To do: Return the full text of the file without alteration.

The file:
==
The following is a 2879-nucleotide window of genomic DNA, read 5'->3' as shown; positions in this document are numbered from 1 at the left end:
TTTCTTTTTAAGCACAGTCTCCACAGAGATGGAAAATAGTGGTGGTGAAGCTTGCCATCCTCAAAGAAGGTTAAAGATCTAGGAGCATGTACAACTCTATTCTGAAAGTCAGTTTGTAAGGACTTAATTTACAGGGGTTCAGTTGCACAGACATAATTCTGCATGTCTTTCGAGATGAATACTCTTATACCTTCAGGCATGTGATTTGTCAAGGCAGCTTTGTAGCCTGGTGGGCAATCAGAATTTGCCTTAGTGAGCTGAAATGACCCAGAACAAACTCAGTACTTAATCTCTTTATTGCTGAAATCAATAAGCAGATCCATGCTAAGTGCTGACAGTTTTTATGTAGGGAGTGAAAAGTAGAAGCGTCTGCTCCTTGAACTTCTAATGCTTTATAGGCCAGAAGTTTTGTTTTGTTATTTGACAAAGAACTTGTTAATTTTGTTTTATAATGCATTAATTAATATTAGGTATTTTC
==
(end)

The following is a 2879-nucleotide window of genomic DNA, read 5'->3' as shown; positions in this document are numbered from 1 at the left end:
TTTCTTTTTAAGCACAGTCTCCACAGAGATGGAAAATAGTGGTGGTGAAGCTTGCCATCCTCAAAGAAGGTTAAAGATCTAGGAGCATGTACAACTCTATTCTGAAAGTCAGTTTGTAAGGACTTAATTTACAGGGGTTCAGTTGCACAGACATAATTCTGCATGTCTTTCGAGATGAATACTCTTATACCTTCAGGCATGTGATTTGTCAAGGCAGCTTTGTAGCCTGGTGGGCAATCAGAATTTGCCTTAGTGAGCTGAAATGACCCAGAACAAACTCAGTACTTAATCTCTTTATTGCTGAAATCAATAAGCAGATCCATGCTAAGTGCTGACAGTTTTTATGTAGGGAGTGAAAAGTAGAAGCGTCTGCTCCTTGAACTTCTAATGCTTTATAGGCCAGAAGTTTTGTTTTGTTATTTGACAAAGAACTTGTTAATTTTGTTTTATAATGCATTAATTAATATTAGGTATTTTC